Be careful about watering – don’t get water on the leaves, water early in the day, slow and deep every few days rather than watering light and often. Cut off bottom leaves to about 1′ off the ground. Once a leaf shows signs of yellow or a brown spot, cut it off and throw in trash.
    My blog – heliosmonroe wordpress has more tips on growing tomatoes, also come to the next Gin & Gardening gathering where we can share more ideas on successful urban gardening, also discuss fall gardening. Tentative date – Sept 13th, The Heights, 6:00 pm (look for confirmation of date/time in R&R)

  • brittany

    Lots and lots of compost! Like, when you prep your soil in the spring, mix in so much compost that it doesn’t look like you can add anymore, and then put more in. I harvested about 150 lbs of tomatoes from my 15×15 ft garden in my Petworth backyard last year, and that’s not even counting the other stuff I had growing like peppers, onions, berries, etc. Use a drip irrigation system and mulch really well. Straw is great for for this. I buy one bale and pile it on really thick–like 6 inches thick–all over the whole garden after I’ve put my seedlings in. And don’t forget to fertilize! Whether you use organic or not, follow the instructions and do it on schedule. Use a really good support system and don’t wait to install it until the plants already need it–it’s too late by then. Lastly, if you don’t get enough sun, you need to give up on tomatoes and grow shade loving herbs, lettuces, etc.

    • Caroline

      I need to start composting!

  • DJM

    Compost and a wee bit of the correct organic fertilizer in spring, raised beds with loamy soil, drip irrigation if you can do it – otherwise consistent watering. Full sun for majority of daylight hours. I used an organic supplement to prevent root rot. If you’re really serious, have soil tested for pH level. Fortunately we haven’t had major pest issues the last 2 years. Plant heat and disease resistant varieties – very important in a region where temps exceed the 90s. I still struggle with how to control really large vines (7+ feet in August).

    The best urban DC tomato garden I ever saw used drip irrigation on a timer, large pots and zip-ties securing the vines to a large trellis that got great sun. Plants were carefully pruned. Massive red beefsteaks growing by June.

  • Heather

    I grow tomatoes every year and its always hit and miss. Last year I had a huge haul, this year I got about 30 cherries from one of my 5 plants before they all withered and died.

    But! I’ll add this one piece of advice that has a very good effectiveness (not 100% but probably 80-90%) towards protect the fruit once it starts growing — the alley squirrels will feast on mine if left unprotected. Fill a spray bottle with a couple sliced open hot pepper and warm water, and spray the fruit every other day, and right after it rains. You don’t need to refill the bottle with warm water, just use the mixture until it’s empty. The capsaicin will ward off the rodents, and it doesn’t affect the taste of the tomatoes at all.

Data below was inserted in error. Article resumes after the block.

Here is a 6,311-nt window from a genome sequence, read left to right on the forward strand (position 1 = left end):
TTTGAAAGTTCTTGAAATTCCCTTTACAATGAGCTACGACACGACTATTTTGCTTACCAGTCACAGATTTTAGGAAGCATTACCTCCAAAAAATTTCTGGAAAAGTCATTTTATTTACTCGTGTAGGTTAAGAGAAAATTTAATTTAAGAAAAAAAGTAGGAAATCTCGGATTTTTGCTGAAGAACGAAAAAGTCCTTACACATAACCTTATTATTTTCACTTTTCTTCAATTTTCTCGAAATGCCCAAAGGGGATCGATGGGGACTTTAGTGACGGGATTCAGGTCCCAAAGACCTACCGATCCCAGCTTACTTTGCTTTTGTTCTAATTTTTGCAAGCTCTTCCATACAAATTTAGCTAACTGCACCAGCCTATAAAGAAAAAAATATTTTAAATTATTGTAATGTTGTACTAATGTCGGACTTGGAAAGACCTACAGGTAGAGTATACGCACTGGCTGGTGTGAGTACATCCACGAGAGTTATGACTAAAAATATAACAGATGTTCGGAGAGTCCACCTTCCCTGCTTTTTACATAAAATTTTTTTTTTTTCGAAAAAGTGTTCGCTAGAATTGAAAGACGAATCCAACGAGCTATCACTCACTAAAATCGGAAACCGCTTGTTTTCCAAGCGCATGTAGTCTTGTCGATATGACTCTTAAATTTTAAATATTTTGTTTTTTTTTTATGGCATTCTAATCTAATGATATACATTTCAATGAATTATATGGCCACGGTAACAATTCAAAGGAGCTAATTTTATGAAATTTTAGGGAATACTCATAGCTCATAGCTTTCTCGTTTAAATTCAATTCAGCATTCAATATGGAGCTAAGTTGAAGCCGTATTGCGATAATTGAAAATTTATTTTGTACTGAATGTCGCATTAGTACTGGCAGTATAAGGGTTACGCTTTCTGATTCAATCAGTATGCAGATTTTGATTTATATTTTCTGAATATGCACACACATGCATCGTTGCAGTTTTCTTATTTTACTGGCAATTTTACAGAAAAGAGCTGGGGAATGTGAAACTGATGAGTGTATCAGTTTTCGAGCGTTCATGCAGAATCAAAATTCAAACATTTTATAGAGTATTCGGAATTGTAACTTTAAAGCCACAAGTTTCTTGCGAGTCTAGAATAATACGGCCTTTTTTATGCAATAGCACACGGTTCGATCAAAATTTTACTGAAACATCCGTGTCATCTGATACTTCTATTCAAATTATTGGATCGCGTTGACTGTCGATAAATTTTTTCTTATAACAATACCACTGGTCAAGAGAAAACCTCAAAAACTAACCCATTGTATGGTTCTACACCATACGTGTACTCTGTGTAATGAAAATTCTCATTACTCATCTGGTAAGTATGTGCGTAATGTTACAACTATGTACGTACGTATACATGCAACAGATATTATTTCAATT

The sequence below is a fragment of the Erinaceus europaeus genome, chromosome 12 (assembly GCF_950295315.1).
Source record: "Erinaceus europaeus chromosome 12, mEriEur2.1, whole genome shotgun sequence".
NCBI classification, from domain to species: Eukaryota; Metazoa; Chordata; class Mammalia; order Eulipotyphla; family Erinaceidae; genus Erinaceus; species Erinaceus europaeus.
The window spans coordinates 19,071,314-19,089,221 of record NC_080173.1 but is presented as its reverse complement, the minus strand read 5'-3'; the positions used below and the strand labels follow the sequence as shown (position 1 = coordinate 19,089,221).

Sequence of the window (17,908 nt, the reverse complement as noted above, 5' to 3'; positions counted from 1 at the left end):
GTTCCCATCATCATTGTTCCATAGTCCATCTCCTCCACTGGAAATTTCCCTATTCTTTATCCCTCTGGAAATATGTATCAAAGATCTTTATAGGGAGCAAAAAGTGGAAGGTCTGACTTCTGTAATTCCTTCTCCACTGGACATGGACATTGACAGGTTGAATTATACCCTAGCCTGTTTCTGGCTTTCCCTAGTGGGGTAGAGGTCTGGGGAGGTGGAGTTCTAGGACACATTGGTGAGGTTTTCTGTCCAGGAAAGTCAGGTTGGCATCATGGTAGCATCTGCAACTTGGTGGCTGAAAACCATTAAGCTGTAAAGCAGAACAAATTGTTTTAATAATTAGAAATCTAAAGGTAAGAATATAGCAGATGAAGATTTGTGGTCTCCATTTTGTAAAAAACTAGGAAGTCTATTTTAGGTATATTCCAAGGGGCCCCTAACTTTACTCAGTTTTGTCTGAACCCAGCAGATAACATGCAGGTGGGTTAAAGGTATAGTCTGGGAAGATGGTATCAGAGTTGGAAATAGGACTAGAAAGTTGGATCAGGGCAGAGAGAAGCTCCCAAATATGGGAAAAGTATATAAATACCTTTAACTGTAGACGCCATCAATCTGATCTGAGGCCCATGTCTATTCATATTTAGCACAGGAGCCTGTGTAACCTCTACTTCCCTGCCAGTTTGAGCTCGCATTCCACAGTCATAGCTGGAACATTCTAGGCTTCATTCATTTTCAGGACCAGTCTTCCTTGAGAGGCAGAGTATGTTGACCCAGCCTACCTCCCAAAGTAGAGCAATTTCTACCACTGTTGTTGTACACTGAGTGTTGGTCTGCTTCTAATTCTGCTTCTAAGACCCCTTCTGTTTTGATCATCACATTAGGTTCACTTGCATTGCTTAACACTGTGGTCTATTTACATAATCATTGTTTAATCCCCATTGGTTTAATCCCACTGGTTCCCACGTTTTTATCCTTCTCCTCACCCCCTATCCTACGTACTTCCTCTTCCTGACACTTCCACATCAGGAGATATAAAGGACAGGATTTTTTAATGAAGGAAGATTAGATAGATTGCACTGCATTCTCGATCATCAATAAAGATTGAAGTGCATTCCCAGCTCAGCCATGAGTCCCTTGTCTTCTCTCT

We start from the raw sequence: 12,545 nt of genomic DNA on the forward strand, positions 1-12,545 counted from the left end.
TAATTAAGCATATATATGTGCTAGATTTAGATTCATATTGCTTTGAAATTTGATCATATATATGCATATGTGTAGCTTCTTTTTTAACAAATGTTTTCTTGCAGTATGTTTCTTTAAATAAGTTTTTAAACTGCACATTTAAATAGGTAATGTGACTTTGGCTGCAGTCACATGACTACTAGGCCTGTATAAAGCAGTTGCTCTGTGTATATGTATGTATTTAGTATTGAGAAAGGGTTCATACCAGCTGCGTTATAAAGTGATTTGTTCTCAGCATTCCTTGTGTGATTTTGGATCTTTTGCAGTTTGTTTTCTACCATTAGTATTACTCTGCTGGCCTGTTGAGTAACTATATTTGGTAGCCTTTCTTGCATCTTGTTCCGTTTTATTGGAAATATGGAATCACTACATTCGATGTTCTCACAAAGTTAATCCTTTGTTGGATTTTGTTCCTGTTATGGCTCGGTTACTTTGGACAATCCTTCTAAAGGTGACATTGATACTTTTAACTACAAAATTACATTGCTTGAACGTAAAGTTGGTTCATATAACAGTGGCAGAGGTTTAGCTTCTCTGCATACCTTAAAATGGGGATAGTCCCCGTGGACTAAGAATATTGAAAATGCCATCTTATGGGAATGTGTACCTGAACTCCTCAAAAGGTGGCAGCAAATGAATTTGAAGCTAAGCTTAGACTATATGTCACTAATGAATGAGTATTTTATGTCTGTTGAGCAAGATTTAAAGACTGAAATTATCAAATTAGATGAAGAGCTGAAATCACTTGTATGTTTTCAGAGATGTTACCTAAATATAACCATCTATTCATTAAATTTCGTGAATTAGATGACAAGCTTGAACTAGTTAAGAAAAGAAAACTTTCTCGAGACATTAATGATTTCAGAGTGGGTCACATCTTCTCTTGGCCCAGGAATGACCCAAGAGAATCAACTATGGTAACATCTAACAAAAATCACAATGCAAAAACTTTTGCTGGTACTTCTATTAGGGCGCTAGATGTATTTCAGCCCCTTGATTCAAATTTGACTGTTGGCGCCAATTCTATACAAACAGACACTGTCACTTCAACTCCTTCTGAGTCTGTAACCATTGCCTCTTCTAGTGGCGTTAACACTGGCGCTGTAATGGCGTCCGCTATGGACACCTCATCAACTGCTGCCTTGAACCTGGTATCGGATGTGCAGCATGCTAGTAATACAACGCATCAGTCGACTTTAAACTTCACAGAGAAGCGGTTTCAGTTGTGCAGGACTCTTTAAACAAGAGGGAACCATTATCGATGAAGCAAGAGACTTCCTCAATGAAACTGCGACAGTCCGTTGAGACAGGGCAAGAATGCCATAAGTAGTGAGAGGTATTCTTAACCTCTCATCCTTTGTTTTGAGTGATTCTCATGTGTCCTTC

• PetworthPanda

      I’m going to sell like a salesman for them, but definitely try the Repels-All spray. So effective! And once you smell it, you’ll know why.

  • hoosyourdaddy

    Squirrels are always my biggest problem. Last year I had success by making a homemade red pepper spray and keeping them coated with that. This year, the squirrels didn’t seem to care… or maybe the birds were the culprits this time.

    • AnotherBdaleResident

      Amen! We’ve seen plenty of fruit on ours, but by the time they are just about to get ripe, they are chewed up. Frustrating.

  • PetworthPanda

    Here are a few of my tips:

    Repels-All is a great, natural spray that you can use around your garden bed to repel squirrels and racoons. It smells TERRIBLE and you want to make sure the wind is low when you spray otherwise you’ll get covered. The smell is attributed to the fact that its primary ingredients are dried blood and deer urine. Mmm. Available at Home Depot. It works great though. Reapply every time it rains. You don’t need much.

    Never plant tomatoes in the same bed every year. I didn’t know this but my dad, the expert farmer, told me this. Unfortunately, we made that mistake and our tomatoes didn’t do great this year.

    Here’s an article that has some good tips too. My dad swears by the egg shells. He dries them in the microwave before crumbling them with a burr grinder and then mixes it into the soil. https://www.yahoo.com/makers/9-weird-tomato-hacks-to-try-118224259075.html?soc_src=mags&soc_trk=ma

    We also love composted fish fertilizer. Wonderful all-around fertilizer for everything because it’s low in nitrogen. Good to help things get started and BIG and then supplement with some tomato-specific fertilizers once they start to bloom. Also available at Home Depot but other brands are available at organic gardening suppliers.

    • I LOL’d on reading “The smell is attributed to the fact that its primary ingredients are dried blood and deer urine.”

      • PetworthPanda

        My husband learned the “don’t spray when windy” rule the hard way. He scrubbed himself in the shower for an hour and we burnt those clothes. LOL. But like I said, it works!

  • neighbor

    Fertilize, fertilize, fertilize. If you haven’t had success in the past, definitely go with seedlings rather than from seed.
    Also, what other people have said: water, but not too much. Sun. Trellis effectively.
    If you need help, the people at Johnson’s in Tenleytown are FAR more helpful than any other garden center.

    • neighbor

      Also… get nice seedlings. A lot of the ones at hardware stores are not great. Some of the farmer’s market ones are, some aren’t. Get there early the day you plan on buying and get big healthy looking ones.

      • SF

        This is a key point. You can also order seedlings online– they arrive in protective sleeves. This is a good middle ground, as you get generally higher quality plants, at the correct time, and access to some pretty awesome heirloom varieties that you’ll never find at the local stores.

  • Quincy dude

    Full sun and crazy water. Earthbox is a tomato MACHINE